Wildlife collection forms part of a diverse livelihood strategy, and
was part-time and opportunistic, carried out alongside other
activities (predominantly agriculture). Indeed, diversification is
considered the norm in rural Africa, with few people dependent
on a single income source (Barrett et al. 2001). Equally, our models
suggest that trapping may support some of the poorest
households. Previous studies have documented that wild products
often form an important risk-reduction strategy for rural poor in
developing countries, supporting vulnerable households
(Brashares et al. 2011). In terms of returns per unit of effort
(HLR), trapping reptiles and amphibians proved relatively
profitable, providing an important source of cash income.
Trappers could earn a median income of US$105 per year,
whereas the 2015 Gross National Income (GNI) per capita in
Madagascar was US$420 (The World Bank 2016). Analyzing
relative livelihood contributions in a meaningful way is complex,
hence we compared profitability of different activities relative to
each other, rather than make interpretations based on each
household’s complete livelihood portfolio. For example, we did
not calculate HLR for activities that fewer than 5% of households
engaged in, because of low sample sizes. Also, although trapping
may be more profitable than individual crops, households
frequently cultivated a variety of different crops and therefore the
combined profit from farming may be higher overall. Although
recall accuracy is a concern, prior-year recalls can be more
accurate than shorter recall periods, particularly concerning rare
or seasonal events (Golden et al. 2013). By focusing on current
livelihood activities, which are mostly seasonal and/or rare, i.e.,
agriculture and wildlife trapping, steps were taken to minimize
recall bias to provide a snapshot of household livelihood
strategies. Additionally, Jones et al. (2008) showed that rapid
assessment interviews with villagers in Madagascar can provide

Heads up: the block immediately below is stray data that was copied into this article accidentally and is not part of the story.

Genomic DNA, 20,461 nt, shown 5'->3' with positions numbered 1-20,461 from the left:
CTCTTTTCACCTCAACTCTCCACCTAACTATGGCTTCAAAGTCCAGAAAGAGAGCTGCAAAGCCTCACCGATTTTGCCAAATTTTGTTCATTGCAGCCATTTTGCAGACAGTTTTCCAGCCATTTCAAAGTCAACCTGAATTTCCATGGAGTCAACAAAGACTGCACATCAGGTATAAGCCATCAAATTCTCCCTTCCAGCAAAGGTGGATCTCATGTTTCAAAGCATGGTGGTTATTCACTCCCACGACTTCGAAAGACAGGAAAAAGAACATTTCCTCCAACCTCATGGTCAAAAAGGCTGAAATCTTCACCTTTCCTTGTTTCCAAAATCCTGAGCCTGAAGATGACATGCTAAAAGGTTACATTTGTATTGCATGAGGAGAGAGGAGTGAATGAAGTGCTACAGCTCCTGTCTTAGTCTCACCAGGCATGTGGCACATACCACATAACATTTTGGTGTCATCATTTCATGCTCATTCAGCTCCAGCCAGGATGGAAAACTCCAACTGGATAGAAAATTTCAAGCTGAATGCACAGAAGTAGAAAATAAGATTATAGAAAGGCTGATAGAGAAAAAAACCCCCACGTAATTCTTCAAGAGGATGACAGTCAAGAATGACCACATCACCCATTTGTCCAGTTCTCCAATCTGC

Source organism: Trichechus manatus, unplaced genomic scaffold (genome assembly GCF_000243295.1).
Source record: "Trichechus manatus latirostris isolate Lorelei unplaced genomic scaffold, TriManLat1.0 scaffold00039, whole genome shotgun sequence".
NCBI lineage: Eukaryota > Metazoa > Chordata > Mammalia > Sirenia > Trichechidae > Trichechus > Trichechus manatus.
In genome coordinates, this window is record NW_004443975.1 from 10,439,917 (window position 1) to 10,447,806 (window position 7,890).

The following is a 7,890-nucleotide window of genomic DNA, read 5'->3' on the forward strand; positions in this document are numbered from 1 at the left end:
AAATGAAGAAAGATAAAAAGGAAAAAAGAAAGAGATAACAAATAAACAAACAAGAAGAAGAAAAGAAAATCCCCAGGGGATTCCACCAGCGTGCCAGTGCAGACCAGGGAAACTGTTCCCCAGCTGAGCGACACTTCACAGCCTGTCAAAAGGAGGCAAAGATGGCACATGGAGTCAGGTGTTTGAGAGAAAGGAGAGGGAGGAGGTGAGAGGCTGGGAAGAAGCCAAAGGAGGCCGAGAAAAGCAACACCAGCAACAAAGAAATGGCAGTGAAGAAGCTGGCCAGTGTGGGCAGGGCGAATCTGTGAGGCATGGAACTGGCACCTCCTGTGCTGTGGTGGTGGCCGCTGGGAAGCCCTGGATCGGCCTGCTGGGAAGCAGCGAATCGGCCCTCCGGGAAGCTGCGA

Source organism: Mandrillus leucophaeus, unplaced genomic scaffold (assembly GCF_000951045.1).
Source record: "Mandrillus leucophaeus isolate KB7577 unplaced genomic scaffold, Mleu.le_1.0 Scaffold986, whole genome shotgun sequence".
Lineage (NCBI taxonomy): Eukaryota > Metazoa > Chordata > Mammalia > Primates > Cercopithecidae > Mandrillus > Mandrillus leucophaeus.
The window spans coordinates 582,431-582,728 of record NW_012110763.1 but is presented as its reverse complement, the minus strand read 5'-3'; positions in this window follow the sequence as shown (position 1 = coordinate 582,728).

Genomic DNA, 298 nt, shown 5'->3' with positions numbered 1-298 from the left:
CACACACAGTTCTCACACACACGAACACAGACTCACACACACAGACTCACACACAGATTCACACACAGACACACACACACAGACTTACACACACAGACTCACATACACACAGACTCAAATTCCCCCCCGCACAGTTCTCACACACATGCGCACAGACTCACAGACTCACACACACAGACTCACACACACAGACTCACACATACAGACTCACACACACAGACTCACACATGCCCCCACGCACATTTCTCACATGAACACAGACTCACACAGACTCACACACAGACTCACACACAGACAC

reliable information on harvesting activities.
The high relative profitability of wildlife trapping indicates that
households could potentially earn income from trapping from
fewer man-hours relative to other employment, and suggests the
activity could be an attractive alternative livelihood should
supply/demand allow. However, wildlife trapping was limited by
many factors including seasonal and quota restrictions, animal
availability, demand (orders), and opportunity cost (involvement
in other activities, e.g., agriculture). This type of trade may also
have limited ability to act as a risk-reduction strategy, because
whereas households can adapt patterns of bushmeat
consumption in response to lean seasons (e.g., SchulteHerbruggen
et al. 2013), research along the supply chain in
Madagascar (Robinson 2016) suggests the live animal trade in
Madagascar is predominantly “collection to order” and therefore
constrained by demand. Trappers’ health was also mentioned as
a limitation as was absence from home while travelling long
distances. It was also perceived risky from a livelihood or
economic perspective because of inconsistency and unreliability
of orders and payments, and concern regarding legality. This
insecurity may arise because some reptile and amphibian species
are constrained by quotas or not permitted in trade, and these
details may be unclear to people in rural areas. Additionally, local
trappers are usually employed by intermediaries, who are required
to carry collection permits, but there is no paperwork for trappers
themselves. These limitations mean that wildlife collection is
generally a supplementary activity, with most households
preferentially allocating resources to agriculture. However, given
that the households engaged in trapping appeared to be some of
the poorest, trapping may support those with more limited
alternative livelihood choices, providing important cash income.
Family involvement was also a significant determinant,
suggesting “who you know” to be an important entry point.
Because trapping households were significantly more likely to
agree that traded wildlife groups were important for income
compared to nontrappers, we might expect those benefitting